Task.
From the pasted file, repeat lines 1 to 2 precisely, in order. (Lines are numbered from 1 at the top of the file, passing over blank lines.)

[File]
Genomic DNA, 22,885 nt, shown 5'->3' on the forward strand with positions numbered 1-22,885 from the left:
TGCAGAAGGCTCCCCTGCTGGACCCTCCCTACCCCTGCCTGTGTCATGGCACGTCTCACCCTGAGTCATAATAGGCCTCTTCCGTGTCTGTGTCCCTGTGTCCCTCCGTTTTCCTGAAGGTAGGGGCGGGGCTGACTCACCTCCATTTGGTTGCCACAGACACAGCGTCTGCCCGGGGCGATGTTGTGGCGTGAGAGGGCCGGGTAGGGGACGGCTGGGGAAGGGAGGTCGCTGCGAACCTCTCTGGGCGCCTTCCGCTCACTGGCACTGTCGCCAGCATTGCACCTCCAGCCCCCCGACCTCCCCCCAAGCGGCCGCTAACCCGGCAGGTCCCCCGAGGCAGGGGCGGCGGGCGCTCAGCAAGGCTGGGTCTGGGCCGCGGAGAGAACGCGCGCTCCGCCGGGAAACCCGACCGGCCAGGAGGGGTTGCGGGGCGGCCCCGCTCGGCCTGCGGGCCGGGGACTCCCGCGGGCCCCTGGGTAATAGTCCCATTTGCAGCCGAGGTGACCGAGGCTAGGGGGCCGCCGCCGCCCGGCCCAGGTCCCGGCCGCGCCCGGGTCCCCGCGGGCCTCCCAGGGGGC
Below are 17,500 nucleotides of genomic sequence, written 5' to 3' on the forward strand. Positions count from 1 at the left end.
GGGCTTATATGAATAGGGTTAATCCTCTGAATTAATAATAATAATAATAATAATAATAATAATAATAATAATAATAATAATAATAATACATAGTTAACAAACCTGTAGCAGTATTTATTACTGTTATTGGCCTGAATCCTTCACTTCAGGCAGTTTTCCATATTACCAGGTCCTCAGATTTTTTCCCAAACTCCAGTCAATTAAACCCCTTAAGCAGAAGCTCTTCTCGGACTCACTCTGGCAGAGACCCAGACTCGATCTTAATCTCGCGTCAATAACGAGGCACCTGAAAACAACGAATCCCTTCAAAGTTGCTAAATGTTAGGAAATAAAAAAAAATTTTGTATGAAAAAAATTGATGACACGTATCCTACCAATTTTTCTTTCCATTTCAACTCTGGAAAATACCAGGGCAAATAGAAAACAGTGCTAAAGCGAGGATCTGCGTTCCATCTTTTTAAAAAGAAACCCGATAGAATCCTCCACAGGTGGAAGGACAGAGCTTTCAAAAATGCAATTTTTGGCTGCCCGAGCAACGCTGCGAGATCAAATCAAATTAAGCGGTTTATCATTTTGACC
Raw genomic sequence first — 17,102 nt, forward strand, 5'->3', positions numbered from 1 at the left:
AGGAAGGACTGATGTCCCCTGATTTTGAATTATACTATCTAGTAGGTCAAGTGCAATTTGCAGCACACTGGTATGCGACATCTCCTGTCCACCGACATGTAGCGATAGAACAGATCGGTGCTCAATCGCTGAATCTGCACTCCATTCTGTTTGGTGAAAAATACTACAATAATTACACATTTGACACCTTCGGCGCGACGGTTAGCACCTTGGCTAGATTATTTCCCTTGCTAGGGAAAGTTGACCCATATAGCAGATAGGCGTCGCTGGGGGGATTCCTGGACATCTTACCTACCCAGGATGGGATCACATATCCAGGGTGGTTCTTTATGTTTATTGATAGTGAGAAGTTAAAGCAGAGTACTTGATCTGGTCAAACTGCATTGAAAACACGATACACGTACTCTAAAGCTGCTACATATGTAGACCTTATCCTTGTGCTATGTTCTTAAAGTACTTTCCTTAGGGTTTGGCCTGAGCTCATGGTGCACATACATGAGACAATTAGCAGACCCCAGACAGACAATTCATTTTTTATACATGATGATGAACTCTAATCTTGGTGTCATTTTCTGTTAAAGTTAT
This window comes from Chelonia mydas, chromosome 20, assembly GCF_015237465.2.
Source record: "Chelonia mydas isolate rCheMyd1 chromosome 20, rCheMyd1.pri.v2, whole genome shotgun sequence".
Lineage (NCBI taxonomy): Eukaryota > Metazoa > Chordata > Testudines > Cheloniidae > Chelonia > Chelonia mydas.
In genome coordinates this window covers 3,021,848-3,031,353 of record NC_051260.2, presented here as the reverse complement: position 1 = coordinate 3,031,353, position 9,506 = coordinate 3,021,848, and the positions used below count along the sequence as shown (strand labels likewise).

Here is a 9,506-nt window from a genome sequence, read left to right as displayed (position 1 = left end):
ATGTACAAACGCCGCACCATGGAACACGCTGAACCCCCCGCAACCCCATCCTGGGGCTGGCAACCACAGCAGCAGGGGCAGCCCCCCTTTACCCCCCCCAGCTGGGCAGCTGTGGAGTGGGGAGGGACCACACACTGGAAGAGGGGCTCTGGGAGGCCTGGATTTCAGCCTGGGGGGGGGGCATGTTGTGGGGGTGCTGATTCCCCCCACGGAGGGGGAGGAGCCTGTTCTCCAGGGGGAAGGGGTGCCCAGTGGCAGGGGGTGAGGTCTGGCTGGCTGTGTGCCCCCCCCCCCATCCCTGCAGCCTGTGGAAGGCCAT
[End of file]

Genomic DNA, 22,885 nt, shown 5'->3' on the forward strand with positions numbered 1-22,885 from the left:
TGCAGAAGGCTCCCCTGCTGGACCCTCCCTACCCCTGCCTGTGTCATGGCACGTCTCACCCTGAGTCATAATAGGCCTCTTCCGTGTCTGTGTCCCTGTGTCCCTCCGTTTTCCTGAAGGTAGGGGCGGGGCTGACTCACCTCCATTTGGTTGCCACAGACACAGCGTCTGCCCGGGGCGATGTTGTGGCGTGAGAGGGCCGGGTAGGGGACGGCTGGGGAAGGGAGGTCGCTGCGAACCTCTCTGGGCGCCTTCCGCTCACTGGCACTGTCGCCAGCATTGCACCTCCAGCCCCCCGACCTCCCCCCAAGCGGCCGCTAACCCGGCAGGTCCCCCGAGGCAGGGGCGGCGGGCGCTCAGCAAGGCTGGGTCTGGGCCGCGGAGAGAACGCGCGCTCCGCCGGGAAACCCGACCGGCCAGGAGGGGTTGCGGGGCGGCCCCGCTCGGCCTGCGGGCCGGGGACTCCCGCGGGCCCCTGGGTAATAGTCCCATTTGCAGCCGAGGTGACCGAGGCTAGGGGGCCGCCGCCGCCCGGCCCAGGTCCCGGCCGCGCCCGGGTCCCCGCGGGCCTCCCAGGGGGC